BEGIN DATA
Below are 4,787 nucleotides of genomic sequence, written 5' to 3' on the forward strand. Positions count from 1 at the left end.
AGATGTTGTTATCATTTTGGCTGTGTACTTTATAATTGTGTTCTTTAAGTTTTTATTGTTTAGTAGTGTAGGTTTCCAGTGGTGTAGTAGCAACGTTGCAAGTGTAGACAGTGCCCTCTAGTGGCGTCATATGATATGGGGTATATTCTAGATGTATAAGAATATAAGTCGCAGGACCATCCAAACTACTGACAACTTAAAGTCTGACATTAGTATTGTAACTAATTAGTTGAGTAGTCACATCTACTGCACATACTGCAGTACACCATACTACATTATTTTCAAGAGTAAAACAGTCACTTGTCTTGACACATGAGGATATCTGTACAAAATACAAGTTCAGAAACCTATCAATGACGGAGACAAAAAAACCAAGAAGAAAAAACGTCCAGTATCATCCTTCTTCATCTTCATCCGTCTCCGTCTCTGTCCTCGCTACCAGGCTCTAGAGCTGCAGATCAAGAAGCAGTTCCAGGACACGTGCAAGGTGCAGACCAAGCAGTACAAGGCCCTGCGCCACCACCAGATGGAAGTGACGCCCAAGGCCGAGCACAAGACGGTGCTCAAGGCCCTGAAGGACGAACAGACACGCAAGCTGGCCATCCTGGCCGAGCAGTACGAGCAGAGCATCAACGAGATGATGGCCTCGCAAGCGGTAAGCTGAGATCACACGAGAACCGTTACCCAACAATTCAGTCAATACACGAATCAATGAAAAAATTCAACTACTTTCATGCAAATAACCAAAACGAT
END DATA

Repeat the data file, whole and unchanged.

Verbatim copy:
Below are 4,787 nucleotides of genomic sequence, written 5' to 3' on the forward strand. Positions count from 1 at the left end.
AGATGTTGTTATCATTTTGGCTGTGTACTTTATAATTGTGTTCTTTAAGTTTTTATTGTTTAGTAGTGTAGGTTTCCAGTGGTGTAGTAGCAACGTTGCAAGTGTAGACAGTGCCCTCTAGTGGCGTCATATGATATGGGGTATATTCTAGATGTATAAGAATATAAGTCGCAGGACCATCCAAACTACTGACAACTTAAAGTCTGACATTAGTATTGTAACTAATTAGTTGAGTAGTCACATCTACTGCACATACTGCAGTACACCATACTACATTATTTTCAAGAGTAAAACAGTCACTTGTCTTGACACATGAGGATATCTGTACAAAATACAAGTTCAGAAACCTATCAATGACGGAGACAAAAAAACCAAGAAGAAAAAACGTCCAGTATCATCCTTCTTCATCTTCATCCGTCTCCGTCTCTGTCCTCGCTACCAGGCTCTAGAGCTGCAGATCAAGAAGCAGTTCCAGGACACGTGCAAGGTGCAGACCAAGCAGTACAAGGCCCTGCGCCACCACCAGATGGAAGTGACGCCCAAGGCCGAGCACAAGACGGTGCTCAAGGCCCTGAAGGACGAACAGACACGCAAGCTGGCCATCCTGGCCGAGCAGTACGAGCAGAGCATCAACGAGATGATGGCCTCGCAAGCGGTAAGCTGAGATCACACGAGAACCGTTACCCAACAATTCAGTCAATACACGAATCAATGAAAAAATTCAACTACTTTCATGCAAATAACCAAAACGAT